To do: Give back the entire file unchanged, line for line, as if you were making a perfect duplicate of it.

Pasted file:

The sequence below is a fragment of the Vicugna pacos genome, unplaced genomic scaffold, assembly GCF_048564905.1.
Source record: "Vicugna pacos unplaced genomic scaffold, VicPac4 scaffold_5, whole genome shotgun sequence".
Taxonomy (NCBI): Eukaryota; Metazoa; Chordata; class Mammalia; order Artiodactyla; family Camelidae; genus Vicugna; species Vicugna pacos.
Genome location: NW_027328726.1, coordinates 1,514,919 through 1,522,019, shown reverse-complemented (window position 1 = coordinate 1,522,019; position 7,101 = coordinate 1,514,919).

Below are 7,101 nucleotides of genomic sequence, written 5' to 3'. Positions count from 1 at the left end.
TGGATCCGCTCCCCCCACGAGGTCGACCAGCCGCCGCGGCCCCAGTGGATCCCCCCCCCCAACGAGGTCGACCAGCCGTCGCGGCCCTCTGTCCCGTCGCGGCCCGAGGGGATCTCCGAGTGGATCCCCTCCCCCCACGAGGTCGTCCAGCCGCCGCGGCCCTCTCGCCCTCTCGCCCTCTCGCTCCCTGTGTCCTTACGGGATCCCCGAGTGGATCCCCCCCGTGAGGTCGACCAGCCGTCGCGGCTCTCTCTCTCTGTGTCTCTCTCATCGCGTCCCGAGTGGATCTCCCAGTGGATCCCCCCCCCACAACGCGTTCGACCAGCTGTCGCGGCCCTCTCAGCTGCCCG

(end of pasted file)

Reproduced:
The sequence below is a fragment of the Vicugna pacos genome, unplaced genomic scaffold, assembly GCF_048564905.1.
Source record: "Vicugna pacos unplaced genomic scaffold, VicPac4 scaffold_5, whole genome shotgun sequence".
Taxonomy (NCBI): Eukaryota; Metazoa; Chordata; class Mammalia; order Artiodactyla; family Camelidae; genus Vicugna; species Vicugna pacos.
Genome location: NW_027328726.1, coordinates 1,514,919 through 1,522,019, shown reverse-complemented (window position 1 = coordinate 1,522,019; position 7,101 = coordinate 1,514,919).

Below are 7,101 nucleotides of genomic sequence, written 5' to 3'. Positions count from 1 at the left end.
TGGATCCGCTCCCCCCACGAGGTCGACCAGCCGCCGCGGCCCCAGTGGATCCCCCCCCCCAACGAGGTCGACCAGCCGTCGCGGCCCTCTGTCCCGTCGCGGCCCGAGGGGATCTCCGAGTGGATCCCCTCCCCCCACGAGGTCGTCCAGCCGCCGCGGCCCTCTCGCCCTCTCGCCCTCTCGCTCCCTGTGTCCTTACGGGATCCCCGAGTGGATCCCCCCCGTGAGGTCGACCAGCCGTCGCGGCTCTCTCTCTCTGTGTCTCTCTCATCGCGTCCCGAGTGGATCTCCCAGTGGATCCCCCCCCCACAACGCGTTCGACCAGCTGTCGCGGCCCTCTCAGCTGCCCG